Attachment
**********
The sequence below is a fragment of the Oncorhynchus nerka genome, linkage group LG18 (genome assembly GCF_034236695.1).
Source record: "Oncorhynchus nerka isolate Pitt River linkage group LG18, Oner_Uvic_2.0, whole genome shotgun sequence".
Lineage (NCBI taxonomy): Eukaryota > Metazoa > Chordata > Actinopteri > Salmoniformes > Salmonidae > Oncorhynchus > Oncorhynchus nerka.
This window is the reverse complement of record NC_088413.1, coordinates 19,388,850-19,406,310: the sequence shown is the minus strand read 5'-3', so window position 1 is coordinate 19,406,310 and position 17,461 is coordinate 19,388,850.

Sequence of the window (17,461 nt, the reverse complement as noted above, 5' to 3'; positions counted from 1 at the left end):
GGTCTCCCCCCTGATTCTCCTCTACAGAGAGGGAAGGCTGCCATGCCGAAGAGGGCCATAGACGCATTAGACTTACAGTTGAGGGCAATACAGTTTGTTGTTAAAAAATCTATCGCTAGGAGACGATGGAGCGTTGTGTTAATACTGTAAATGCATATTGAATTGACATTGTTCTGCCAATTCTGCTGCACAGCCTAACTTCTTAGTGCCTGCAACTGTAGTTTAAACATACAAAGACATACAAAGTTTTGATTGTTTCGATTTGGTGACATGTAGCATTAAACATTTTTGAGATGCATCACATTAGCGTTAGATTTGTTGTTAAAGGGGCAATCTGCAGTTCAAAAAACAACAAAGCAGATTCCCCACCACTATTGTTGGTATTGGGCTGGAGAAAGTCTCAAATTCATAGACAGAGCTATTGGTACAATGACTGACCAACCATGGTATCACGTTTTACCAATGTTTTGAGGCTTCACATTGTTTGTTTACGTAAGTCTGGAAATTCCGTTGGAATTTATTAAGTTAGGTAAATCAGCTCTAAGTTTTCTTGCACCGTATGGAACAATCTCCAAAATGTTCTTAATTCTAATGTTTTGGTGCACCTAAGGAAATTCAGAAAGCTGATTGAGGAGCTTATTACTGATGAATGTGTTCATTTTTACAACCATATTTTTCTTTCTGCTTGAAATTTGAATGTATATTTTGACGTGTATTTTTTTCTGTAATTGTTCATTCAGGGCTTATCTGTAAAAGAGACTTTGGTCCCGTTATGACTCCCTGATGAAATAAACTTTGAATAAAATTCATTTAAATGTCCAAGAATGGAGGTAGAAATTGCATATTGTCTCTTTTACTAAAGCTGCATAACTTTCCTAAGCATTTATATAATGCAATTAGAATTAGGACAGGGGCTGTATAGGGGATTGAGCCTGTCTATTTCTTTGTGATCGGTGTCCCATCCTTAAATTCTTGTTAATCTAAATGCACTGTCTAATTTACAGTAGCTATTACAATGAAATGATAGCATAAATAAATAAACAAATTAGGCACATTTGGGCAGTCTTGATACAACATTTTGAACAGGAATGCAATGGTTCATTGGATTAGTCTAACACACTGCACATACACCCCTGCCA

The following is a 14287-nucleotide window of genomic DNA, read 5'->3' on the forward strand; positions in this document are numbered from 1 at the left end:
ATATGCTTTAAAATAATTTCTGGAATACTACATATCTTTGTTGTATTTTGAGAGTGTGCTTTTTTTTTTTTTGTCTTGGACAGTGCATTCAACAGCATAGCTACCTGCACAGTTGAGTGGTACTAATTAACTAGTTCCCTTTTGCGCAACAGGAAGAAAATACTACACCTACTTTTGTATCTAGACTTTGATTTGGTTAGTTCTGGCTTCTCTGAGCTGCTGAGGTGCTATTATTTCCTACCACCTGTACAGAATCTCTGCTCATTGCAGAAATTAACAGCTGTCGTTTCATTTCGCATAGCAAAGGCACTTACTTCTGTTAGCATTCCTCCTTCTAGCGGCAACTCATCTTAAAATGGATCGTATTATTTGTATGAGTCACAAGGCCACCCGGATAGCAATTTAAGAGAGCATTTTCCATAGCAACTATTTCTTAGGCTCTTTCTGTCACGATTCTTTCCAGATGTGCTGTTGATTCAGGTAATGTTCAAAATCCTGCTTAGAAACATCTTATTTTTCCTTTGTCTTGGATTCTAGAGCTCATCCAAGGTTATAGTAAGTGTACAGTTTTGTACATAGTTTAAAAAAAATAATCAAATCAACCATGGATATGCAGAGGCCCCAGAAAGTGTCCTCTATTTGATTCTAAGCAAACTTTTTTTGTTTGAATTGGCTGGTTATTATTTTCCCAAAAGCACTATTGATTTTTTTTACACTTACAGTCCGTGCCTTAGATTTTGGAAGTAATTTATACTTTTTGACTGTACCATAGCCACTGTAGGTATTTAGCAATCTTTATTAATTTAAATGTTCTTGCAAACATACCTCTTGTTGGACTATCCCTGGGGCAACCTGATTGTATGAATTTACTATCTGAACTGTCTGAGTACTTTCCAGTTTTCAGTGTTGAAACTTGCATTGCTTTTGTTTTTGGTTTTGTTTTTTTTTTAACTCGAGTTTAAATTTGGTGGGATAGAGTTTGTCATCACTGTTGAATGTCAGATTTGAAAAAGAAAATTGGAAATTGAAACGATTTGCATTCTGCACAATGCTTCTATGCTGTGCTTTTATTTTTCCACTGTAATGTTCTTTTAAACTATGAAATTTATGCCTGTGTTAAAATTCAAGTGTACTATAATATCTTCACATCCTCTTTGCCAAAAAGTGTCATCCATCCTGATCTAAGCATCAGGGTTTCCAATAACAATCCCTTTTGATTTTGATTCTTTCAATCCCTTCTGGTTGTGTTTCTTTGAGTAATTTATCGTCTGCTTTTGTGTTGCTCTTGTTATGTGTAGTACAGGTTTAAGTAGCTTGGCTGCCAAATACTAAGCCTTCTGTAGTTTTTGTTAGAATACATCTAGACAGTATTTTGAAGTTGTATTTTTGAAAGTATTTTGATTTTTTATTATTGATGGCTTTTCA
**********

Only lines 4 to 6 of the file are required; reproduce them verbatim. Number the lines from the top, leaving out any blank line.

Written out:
This window is the reverse complement of record NC_088413.1, coordinates 19,388,850-19,406,310: the sequence shown is the minus strand read 5'-3', so window position 1 is coordinate 19,406,310 and position 17,461 is coordinate 19,388,850.

Sequence of the window (17,461 nt, the reverse complement as noted above, 5' to 3'; positions counted from 1 at the left end):
GGTCTCCCCCCTGATTCTCCTCTACAGAGAGGGAAGGCTGCCATGCCGAAGAGGGCCATAGACGCATTAGACTTACAGTTGAGGGCAATACAGTTTGTTGTTAAAAAATCTATCGCTAGGAGACGATGGAGCGTTGTGTTAATACTGTAAATGCATATTGAATTGACATTGTTCTGCCAATTCTGCTGCACAGCCTAACTTCTTAGTGCCTGCAACTGTAGTTTAAACATACAAAGACATACAAAGTTTTGATTGTTTCGATTTGGTGACATGTAGCATTAAACATTTTTGAGATGCATCACATTAGCGTTAGATTTGTTGTTAAAGGGGCAATCTGCAGTTCAAAAAACAACAAAGCAGATTCCCCACCACTATTGTTGGTATTGGGCTGGAGAAAGTCTCAAATTCATAGACAGAGCTATTGGTACAATGACTGACCAACCATGGTATCACGTTTTACCAATGTTTTGAGGCTTCACATTGTTTGTTTACGTAAGTCTGGAAATTCCGTTGGAATTTATTAAGTTAGGTAAATCAGCTCTAAGTTTTCTTGCACCGTATGGAACAATCTCCAAAATGTTCTTAATTCTAATGTTTTGGTGCACCTAAGGAAATTCAGAAAGCTGATTGAGGAGCTTATTACTGATGAATGTGTTCATTTTTACAACCATATTTTTCTTTCTGCTTGAAATTTGAATGTATATTTTGACGTGTATTTTTTTCTGTAATTGTTCATTCAGGGCTTATCTGTAAAAGAGACTTTGGTCCCGTTATGACTCCCTGATGAAATAAACTTTGAATAAAATTCATTTAAATGTCCAAGAATGGAGGTAGAAATTGCATATTGTCTCTTTTACTAAAGCTGCATAACTTTCCTAAGCATTTATATAATGCAATTAGAATTAGGACAGGGGCTGTATAGGGGATTGAGCCTGTCTATTTCTTTGTGATCGGTGTCCCATCCTTAAATTCTTGTTAATCTAAATGCACTGTCTAATTTACAGTAGCTATTACAATGAAATGATAGCATAAATAAATAAACAAATTAGGCACATTTGGGCAGTCTTGATACAACATTTTGAACAGGAATGCAATGGTTCATTGGATTAGTCTAACACACTGCACATACACCCCTGCCA